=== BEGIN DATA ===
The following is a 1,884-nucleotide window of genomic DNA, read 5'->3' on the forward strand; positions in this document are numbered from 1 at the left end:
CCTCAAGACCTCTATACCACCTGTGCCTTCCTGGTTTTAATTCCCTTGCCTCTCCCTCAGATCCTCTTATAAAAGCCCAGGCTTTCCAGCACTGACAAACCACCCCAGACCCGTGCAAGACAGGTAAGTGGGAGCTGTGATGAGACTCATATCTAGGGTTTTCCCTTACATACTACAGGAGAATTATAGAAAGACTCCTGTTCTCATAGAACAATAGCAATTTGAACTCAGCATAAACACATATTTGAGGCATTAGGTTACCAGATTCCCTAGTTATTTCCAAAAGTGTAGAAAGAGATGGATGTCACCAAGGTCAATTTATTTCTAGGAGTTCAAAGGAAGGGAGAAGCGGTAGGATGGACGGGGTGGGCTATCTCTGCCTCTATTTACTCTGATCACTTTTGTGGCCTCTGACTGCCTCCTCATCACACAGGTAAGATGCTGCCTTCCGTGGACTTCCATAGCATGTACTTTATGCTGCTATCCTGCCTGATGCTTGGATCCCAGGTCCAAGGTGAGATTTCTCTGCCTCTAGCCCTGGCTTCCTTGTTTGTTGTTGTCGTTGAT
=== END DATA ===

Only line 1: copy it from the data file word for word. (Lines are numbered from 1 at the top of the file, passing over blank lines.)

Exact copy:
The following is a 1,884-nucleotide window of genomic DNA, read 5'->3' on the forward strand; positions in this document are numbered from 1 at the left end: